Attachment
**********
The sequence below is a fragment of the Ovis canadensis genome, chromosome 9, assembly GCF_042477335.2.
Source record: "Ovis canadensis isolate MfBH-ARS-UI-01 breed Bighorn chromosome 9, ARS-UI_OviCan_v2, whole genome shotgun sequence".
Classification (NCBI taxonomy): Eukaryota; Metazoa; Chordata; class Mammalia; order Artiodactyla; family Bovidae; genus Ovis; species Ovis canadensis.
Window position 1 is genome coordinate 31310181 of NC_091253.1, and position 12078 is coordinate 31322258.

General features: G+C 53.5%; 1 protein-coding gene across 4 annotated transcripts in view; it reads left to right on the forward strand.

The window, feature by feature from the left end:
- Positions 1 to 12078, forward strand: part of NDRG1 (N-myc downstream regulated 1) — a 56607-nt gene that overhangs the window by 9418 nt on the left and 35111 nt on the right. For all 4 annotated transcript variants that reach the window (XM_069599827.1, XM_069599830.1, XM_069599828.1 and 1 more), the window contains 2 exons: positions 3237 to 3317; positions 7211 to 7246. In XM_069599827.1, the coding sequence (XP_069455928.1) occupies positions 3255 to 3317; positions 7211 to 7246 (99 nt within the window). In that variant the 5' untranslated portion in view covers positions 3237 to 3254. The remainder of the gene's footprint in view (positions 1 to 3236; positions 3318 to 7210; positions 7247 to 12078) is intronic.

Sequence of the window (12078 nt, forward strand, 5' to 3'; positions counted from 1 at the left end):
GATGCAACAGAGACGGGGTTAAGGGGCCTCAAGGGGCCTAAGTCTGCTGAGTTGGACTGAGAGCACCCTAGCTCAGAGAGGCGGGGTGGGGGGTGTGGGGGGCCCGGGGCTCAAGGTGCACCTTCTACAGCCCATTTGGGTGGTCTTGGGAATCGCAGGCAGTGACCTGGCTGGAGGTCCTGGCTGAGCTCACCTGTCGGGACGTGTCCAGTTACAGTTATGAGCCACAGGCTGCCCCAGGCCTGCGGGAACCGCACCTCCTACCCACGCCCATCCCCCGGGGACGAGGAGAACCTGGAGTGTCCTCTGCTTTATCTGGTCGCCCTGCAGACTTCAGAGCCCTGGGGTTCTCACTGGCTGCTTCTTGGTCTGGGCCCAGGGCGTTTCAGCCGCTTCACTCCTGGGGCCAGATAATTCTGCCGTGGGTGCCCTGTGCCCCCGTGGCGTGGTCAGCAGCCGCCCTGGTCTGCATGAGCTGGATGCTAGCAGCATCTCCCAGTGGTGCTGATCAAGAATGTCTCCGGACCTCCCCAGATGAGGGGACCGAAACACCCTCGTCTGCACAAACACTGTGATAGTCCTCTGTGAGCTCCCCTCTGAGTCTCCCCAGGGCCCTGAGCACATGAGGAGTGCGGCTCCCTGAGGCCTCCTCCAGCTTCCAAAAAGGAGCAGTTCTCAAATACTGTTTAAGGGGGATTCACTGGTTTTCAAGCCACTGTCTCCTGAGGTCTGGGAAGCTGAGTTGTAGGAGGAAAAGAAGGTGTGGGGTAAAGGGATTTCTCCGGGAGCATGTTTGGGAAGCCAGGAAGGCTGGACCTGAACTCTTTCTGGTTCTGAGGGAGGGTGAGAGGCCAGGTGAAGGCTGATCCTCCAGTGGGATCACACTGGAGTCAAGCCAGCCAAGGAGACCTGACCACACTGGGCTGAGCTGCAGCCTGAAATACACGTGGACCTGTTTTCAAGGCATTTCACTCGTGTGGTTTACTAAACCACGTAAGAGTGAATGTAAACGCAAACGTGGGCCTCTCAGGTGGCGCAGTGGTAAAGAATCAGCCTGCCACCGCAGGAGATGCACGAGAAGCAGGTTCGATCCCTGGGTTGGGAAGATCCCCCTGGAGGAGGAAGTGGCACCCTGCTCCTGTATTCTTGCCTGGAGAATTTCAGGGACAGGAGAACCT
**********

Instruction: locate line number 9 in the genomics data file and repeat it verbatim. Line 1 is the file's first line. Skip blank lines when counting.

GATGCAACAGAGACGGGGTTAAGGGGCCTCAAGGGGCCTAAGTCTGCTGAGTTGGACTGAGAGCACCCTAGCTCAGAGAGGCGGGGTGGGGGGTGTGGGGGGCCCGGGGCTCAAGGTGCACCTTCTACAGCCCATTTGGGTGGTCTTGGGAATCGCAGGCAGTGACCTGGCTGGAGGTCCTGGCTGAGCTCACCTGTCGGGACGTGTCCAGTTACAGTTATGAGCCACAGGCTGCCCCAGGCCTGCGGGAACCGCACCTCCTACCCACGCCCATCCCCCGGGGACGAGGAGAACCTGGAGTGTCCTCTGCTTTATCTGGTCGCCCTGCAGACTTCAGAGCCCTGGGGTTCTCACTGGCTGCTTCTTGGTCTGGGCCCAGGGCGTTTCAGCCGCTTCACTCCTGGGGCCAGATAATTCTGCCGTGGGTGCCCTGTGCCCCCGTGGCGTGGTCAGCAGCCGCCCTGGTCTGCATGAGCTGGATGCTAGCAGCATCTCCCAGTGGTGCTGATCAAGAATGTCTCCGGACCTCCCCAGATGAGGGGACCGAAACACCCTCGTCTGCACAAACACTGTGATAGTCCTCTGTGAGCTCCCCTCTGAGTCTCCCCAGGGCCCTGAGCACATGAGGAGTGCGGCTCCCTGAGGCCTCCTCCAGCTTCCAAAAAGGAGCAGTTCTCAAATACTGTTTAAGGGGGATTCACTGGTTTTCAAGCCACTGTCTCCTGAGGTCTGGGAAGCTGAGTTGTAGGAGGAAAAGAAGGTGTGGGGTAAAGGGATTTCTCCGGGAGCATGTTTGGGAAGCCAGGAAGGCTGGACCTGAACTCTTTCTGGTTCTGAGGGAGGGTGAGAGGCCAGGTGAAGGCTGATCCTCCAGTGGGATCACACTGGAGTCAAGCCAGCCAAGGAGACCTGACCACACTGGGCTGAGCTGCAGCCTGAAATACACGTGGACCTGTTTTCAAGGCATTTCACTCGTGTGGTTTACTAAACCACGTAAGAGTGAATGTAAACGCAAACGTGGGCCTCTCAGGTGGCGCAGTGGTAAAGAATCAGCCTGCCACCGCAGGAGATGCACGAGAAGCAGGTTCGATCCCTGGGTTGGGAAGATCCCCCTGGAGGAGGAAGTGGCACCCTGCTCCTGTATTCTTGCCTGGAGAATTTCAGGGACAGGAGAACCT